I carried a knot of tenderness in my heart for her heart, my cracked soul for hers; my spirit lived for her spirit. The game of being estranged from my complicated family is what I’m good at. How do I deal with that criminal rejection of that ruffian writer’s block? You have given me your church. Spread your message of love to the world. All I ask is that you believe in me, as I have believed in wise, wise you, good feminist. I keep on finding nuns where, when I should be finding you. You’re Atlantis. You’re a rhyming avalanche, my beauty. You’re beloved to all men. You’re on fire for their adoration. You’re a know-it-all going through life with a permanent smile on your face. But me, I’m afraid I’m going down that cold road that leads to nowhere fast. It’s as hot as hell out there today. You’ll find waves of desire in sanity. You’ll want to call a ‘normal’ reality (a strange new world) home. We can be blind to our own faults, our own flaws, and I remember when we didn’t have much in the way of anything. We had each other and that was enough. You were noble and I was a prince.

This year I fixed up the garden of anxiety and death for you. I still remember how I stunned you when I called your heart ‘home’, ‘sanctuary’ again and again and again.

Whenever disaster strikes me in my world, I think of home (home as sanctuary, soft place to fall in flight, and adrenaline rush), or I go home. Welcomed by elderly parents, a happy dog licking my hand.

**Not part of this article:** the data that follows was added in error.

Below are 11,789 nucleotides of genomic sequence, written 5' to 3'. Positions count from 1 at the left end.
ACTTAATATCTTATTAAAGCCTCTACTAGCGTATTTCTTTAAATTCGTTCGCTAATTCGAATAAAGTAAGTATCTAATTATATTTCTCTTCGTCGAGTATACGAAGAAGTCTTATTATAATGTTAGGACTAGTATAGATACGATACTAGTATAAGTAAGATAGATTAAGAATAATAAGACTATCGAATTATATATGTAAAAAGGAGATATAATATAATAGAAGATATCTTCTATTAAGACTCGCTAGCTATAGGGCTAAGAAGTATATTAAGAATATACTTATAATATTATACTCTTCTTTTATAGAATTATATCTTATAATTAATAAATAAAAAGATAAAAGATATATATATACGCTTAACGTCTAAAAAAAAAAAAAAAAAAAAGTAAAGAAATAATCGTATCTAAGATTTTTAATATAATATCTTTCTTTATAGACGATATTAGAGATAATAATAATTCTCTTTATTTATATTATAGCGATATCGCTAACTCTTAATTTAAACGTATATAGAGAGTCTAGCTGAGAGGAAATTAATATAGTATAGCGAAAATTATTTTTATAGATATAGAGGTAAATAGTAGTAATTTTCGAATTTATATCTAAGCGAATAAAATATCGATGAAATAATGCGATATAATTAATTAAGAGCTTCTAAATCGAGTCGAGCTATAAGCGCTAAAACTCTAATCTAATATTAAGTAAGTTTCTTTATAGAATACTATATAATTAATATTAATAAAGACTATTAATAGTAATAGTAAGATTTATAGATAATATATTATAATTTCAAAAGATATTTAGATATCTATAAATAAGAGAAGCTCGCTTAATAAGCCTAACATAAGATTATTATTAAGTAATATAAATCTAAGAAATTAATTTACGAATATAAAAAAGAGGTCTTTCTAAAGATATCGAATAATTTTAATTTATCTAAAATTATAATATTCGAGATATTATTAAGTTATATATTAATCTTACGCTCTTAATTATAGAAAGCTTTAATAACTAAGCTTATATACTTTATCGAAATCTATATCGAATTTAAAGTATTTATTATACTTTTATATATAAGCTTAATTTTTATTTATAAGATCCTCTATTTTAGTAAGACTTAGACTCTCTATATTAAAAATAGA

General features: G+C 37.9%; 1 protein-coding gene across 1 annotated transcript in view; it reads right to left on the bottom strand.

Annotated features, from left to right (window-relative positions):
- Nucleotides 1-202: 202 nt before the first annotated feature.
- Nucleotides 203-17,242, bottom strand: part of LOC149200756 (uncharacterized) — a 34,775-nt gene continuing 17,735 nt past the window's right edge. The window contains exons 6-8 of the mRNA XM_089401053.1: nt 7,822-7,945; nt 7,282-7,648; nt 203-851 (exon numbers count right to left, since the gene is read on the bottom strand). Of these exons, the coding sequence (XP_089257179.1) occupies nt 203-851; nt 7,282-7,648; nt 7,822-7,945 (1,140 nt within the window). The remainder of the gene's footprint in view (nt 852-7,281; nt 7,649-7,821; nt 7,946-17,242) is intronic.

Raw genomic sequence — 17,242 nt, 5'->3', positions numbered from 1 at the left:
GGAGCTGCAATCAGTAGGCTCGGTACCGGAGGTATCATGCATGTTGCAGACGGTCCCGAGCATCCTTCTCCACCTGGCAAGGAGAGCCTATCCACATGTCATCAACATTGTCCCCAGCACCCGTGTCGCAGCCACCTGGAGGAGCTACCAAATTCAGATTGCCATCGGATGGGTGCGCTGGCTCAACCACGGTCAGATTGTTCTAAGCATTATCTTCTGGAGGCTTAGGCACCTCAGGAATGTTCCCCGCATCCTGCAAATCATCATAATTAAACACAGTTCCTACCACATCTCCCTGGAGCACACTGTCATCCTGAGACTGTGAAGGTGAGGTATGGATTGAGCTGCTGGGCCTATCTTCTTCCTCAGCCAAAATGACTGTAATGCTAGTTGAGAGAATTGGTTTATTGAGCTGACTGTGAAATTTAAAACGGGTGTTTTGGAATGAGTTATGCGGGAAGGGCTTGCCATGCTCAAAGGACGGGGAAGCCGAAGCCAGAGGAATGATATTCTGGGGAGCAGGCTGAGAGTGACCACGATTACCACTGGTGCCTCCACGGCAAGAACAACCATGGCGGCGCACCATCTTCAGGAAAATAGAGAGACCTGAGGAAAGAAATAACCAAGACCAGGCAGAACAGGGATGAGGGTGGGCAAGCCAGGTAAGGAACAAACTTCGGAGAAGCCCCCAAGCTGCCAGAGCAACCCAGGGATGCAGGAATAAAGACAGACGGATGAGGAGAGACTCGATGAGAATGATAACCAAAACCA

An old man forgets everything. Daughters, though, have long memories. Memories of their wasted potential, and their mother’s wasted potential, memories of the tender eyes of the first high school boy they kissed, memories of painful things, memories of regret, and desire, and of wasted pain. I always thought, I don’t really know why, of angels hiding in the dark ocean. Coming out into the light like volcano-lovers, or smoking, and drinking like Hemingway and Fitzgerald in France.

I thought of the poet Sharon Olds, and the writer Patricia Highsmith, oh, gosh, how much I wanted to be like them, how much didn’t I want to enjoy sex, being kissed, pulled in close, held in a man’s arms. But for most of my life, I was a blind oak, a sleeping woman, in pieces, in phenomena of constellations, found in galaxies of other worlds, dominated by the guy in quasi-relationships, and in the end, I forgave my father, what else could I do. He was in a wheelchair in the autumn of his years.